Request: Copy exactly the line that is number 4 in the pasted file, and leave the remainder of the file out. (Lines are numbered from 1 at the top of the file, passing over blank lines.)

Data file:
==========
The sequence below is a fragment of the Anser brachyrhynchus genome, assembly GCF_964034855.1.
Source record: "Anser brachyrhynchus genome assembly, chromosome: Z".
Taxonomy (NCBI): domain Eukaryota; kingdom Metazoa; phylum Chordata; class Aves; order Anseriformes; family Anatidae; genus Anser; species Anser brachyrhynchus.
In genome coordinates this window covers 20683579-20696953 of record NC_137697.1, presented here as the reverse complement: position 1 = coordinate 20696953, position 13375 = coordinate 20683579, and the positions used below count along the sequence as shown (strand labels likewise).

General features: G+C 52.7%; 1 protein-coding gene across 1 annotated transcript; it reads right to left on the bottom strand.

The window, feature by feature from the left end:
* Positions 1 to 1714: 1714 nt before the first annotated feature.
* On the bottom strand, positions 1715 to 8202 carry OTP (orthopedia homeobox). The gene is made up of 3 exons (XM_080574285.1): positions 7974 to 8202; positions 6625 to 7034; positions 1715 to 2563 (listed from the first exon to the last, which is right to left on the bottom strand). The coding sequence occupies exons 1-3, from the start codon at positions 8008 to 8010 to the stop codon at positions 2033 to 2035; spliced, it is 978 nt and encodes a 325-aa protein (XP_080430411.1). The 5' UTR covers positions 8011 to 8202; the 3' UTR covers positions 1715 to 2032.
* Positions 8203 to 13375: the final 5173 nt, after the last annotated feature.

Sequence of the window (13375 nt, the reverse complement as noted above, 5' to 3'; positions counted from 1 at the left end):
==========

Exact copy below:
In genome coordinates this window covers 20683579-20696953 of record NC_137697.1, presented here as the reverse complement: position 1 = coordinate 20696953, position 13375 = coordinate 20683579, and the positions used below count along the sequence as shown (strand labels likewise).